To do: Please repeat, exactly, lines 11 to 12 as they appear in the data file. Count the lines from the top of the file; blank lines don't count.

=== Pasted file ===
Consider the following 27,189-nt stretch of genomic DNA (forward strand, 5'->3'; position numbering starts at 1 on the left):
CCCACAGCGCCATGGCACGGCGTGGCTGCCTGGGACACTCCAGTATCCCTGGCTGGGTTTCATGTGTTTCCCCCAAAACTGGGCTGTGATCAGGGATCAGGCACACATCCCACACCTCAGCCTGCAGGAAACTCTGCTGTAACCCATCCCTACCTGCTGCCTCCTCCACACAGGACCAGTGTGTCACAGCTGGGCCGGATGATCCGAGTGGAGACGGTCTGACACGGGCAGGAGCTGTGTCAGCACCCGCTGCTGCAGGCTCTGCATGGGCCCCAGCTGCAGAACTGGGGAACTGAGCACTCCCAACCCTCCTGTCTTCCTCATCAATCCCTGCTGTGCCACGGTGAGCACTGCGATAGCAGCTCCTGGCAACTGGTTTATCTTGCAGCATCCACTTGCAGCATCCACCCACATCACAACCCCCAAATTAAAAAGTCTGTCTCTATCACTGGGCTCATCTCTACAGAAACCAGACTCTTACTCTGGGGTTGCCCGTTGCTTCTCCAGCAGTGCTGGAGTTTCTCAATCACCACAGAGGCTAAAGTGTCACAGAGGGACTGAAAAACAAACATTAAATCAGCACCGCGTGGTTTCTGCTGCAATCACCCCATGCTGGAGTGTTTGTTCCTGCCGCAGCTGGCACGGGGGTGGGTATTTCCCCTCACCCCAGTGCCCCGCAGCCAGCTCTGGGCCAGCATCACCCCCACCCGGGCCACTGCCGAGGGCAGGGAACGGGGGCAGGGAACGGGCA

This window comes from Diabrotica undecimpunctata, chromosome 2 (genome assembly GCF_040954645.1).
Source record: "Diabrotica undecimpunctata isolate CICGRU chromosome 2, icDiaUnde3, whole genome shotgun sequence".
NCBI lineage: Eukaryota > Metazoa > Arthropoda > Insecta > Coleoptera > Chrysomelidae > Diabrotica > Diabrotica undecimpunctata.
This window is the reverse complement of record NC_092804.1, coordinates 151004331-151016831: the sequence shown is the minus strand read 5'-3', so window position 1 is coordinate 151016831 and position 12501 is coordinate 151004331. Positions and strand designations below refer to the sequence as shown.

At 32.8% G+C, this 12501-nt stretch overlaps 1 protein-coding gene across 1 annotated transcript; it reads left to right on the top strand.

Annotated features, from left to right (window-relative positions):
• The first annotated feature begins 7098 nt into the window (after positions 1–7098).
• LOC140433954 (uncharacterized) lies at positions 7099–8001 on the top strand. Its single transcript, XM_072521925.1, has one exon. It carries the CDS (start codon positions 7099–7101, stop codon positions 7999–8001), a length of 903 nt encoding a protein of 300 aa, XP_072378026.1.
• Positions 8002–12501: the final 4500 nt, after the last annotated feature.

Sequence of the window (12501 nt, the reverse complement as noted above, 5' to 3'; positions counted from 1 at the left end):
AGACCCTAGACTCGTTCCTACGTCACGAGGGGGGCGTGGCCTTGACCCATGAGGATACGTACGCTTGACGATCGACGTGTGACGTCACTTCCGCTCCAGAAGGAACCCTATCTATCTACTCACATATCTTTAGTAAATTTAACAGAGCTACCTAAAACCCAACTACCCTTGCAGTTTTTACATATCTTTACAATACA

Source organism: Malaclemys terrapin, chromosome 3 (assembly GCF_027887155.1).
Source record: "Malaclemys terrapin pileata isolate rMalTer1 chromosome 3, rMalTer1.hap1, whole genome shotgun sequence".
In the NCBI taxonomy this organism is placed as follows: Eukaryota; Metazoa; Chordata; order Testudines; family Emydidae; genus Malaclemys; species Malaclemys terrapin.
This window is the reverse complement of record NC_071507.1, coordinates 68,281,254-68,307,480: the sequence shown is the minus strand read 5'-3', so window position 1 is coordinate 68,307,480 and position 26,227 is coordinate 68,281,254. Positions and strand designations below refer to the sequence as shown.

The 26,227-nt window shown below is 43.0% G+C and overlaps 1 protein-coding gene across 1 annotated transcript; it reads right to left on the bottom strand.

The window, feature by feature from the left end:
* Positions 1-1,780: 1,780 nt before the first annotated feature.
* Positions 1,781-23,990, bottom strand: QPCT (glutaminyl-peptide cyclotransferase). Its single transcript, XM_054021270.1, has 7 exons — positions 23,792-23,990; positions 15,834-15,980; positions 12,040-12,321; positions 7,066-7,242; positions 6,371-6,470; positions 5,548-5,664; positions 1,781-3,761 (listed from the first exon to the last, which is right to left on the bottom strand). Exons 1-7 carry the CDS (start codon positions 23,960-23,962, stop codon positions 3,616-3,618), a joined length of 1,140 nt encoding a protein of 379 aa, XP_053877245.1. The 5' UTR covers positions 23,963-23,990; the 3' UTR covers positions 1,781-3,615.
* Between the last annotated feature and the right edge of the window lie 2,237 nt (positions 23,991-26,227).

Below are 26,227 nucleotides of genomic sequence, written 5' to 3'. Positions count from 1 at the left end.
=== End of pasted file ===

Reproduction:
• Positions 8002–12501: the final 4500 nt, after the last annotated feature.

Sequence of the window (12501 nt, the reverse complement as noted above, 5' to 3'; positions counted from 1 at the left end):